There are so many 70s bands on the road with just one or two original members nowadays that the dividing line between an original band and a tribute act is getting just a little blurred. To take a random example, is a Thin Lizzy fronted by Jon Sykes really worthy of the name?
Both Barclay James Harvest and Asia are down to just one original member, bassist and vocalist Les Holroyd in the case of BJH, and ex-Buggles keyboardist Geoff Downes in the case of Asia. (To confuse things further, there are now two competing BJHs on the gig circuit!) Are they really 'genuine' bands? And how much does it really matter anyway? The Academy 2 in Manchester on Friday 18th March 2005 was the place to find out.
Dare were the first of the three bands on the bill, playing a brief 30 minute set to warm up the audience for the double headliners. The set started with an awful muddy sound mix, although thankfully it got better after the first couple of numbers. To be honest, Dare never really rose about the level of a pub-rock band, which probably explains why they've never had much success even though they've been around for years. Nothing spectacularly bad about them; the playing was competent, but with one or two exceptions, most of the AOR-ish songs were rather ordinary.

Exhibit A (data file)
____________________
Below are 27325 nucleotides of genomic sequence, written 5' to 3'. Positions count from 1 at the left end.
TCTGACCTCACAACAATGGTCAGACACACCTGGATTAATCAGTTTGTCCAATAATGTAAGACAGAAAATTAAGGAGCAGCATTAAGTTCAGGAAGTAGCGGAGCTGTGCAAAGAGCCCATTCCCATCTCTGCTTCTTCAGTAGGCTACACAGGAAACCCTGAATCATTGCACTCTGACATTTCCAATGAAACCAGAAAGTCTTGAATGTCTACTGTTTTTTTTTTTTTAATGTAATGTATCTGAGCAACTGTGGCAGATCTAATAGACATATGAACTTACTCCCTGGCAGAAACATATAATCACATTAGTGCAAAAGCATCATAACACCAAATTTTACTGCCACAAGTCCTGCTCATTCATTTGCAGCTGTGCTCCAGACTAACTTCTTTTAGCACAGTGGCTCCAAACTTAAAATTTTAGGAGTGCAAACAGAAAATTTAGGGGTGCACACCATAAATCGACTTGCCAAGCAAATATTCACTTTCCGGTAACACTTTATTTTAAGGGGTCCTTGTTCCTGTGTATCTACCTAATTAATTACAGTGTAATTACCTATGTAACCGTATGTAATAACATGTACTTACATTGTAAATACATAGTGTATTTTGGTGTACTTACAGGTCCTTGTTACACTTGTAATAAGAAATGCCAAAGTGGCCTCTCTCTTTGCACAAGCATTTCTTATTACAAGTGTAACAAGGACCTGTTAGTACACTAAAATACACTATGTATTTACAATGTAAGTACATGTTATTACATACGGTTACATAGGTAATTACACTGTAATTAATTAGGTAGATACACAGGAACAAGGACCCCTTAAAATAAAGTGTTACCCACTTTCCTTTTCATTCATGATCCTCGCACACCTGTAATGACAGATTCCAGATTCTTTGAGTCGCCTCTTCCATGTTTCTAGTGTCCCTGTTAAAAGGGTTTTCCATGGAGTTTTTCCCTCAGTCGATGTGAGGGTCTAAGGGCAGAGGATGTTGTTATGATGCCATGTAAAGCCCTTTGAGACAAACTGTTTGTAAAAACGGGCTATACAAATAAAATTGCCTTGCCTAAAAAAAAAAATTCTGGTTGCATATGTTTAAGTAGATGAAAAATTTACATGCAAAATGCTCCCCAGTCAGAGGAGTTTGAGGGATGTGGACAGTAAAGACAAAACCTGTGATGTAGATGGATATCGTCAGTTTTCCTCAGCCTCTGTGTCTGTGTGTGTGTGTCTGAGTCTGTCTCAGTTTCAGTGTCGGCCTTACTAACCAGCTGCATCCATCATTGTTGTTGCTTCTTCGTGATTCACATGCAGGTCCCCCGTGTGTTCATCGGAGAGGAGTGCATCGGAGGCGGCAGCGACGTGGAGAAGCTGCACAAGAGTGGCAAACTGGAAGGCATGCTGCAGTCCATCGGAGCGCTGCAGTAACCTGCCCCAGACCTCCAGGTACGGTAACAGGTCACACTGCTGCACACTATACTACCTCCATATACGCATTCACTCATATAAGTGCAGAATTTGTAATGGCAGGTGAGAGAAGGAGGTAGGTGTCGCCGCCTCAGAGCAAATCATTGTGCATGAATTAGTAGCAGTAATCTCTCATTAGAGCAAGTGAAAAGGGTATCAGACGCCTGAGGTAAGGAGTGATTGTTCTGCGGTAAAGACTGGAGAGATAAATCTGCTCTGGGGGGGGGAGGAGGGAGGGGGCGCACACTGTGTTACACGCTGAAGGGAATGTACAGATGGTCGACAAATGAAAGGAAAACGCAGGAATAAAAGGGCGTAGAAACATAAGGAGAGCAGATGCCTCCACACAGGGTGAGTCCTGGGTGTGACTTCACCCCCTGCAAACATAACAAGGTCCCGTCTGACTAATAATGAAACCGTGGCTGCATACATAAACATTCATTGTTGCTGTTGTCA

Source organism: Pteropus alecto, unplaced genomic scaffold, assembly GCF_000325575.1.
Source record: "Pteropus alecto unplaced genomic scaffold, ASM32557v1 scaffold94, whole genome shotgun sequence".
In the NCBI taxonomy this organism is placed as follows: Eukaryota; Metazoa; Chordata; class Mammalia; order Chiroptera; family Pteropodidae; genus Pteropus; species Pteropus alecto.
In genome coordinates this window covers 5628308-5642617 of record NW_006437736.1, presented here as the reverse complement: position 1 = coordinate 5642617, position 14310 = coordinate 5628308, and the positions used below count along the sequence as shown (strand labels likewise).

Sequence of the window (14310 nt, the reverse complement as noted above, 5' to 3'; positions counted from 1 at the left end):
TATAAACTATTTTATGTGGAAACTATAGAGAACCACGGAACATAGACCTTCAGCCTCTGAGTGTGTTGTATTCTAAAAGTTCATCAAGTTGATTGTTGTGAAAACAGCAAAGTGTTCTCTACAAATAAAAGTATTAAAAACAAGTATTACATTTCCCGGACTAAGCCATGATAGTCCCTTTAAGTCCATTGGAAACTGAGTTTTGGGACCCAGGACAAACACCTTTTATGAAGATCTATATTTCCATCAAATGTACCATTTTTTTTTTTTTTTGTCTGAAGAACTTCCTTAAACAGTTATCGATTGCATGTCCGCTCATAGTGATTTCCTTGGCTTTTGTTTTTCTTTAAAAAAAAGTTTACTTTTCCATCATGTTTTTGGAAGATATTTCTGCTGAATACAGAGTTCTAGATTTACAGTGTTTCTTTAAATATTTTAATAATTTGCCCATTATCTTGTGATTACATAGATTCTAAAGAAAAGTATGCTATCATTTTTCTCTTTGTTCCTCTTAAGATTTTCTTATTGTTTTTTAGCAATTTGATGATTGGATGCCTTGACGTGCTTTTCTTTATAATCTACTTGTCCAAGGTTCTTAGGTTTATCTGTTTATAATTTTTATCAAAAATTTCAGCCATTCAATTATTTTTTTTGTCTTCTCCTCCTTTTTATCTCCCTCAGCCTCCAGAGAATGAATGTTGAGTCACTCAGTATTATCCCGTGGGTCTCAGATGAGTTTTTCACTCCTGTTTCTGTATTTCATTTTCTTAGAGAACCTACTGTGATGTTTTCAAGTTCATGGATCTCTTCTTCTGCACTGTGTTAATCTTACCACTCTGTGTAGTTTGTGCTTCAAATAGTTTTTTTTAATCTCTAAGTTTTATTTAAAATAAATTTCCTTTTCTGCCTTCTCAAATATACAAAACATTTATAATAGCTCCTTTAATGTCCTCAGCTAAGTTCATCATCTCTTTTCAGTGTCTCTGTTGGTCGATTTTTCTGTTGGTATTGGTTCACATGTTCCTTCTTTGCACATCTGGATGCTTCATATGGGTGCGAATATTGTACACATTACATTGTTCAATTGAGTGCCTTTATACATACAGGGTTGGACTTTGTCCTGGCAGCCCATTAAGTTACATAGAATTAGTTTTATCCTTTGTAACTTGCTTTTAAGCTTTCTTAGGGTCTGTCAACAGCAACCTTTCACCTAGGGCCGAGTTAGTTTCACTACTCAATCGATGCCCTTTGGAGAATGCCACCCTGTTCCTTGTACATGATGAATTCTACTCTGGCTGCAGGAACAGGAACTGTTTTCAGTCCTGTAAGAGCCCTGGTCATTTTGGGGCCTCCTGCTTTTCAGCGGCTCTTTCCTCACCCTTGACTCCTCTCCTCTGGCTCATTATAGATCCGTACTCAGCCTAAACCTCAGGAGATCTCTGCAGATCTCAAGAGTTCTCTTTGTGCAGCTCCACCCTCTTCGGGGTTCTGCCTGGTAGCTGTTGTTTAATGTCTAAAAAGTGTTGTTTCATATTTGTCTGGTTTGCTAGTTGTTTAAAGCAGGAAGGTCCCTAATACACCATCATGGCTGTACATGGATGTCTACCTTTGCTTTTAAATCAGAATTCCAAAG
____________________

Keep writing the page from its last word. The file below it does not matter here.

I wasn't quite sure what to expect from BJH. I'm only familiar with one of their albums, the live one recorded in Berlin twenty years ago. Sadly they played all of one song from it. The numbers they did play, which I gather was a mix of some songs from their 70s heyday and some much newer material was more guitar-driven than I expected. In an interview Les Holroyd had stated that the setlist concentrates on songs he had written, which confirmed the impression I was getting; this was not so much Barclay James Harvest, as Les Holroyd plus a bunch of anonymous session musos. They were musically competent, I have to say, especially guitarist Michael Byron-Hehir. They just didn't seem that tight as a band, and too much of the material sounded the same, and came over flat and uninspired. The biggest single flaw was Les' vocals, desperately weak in places.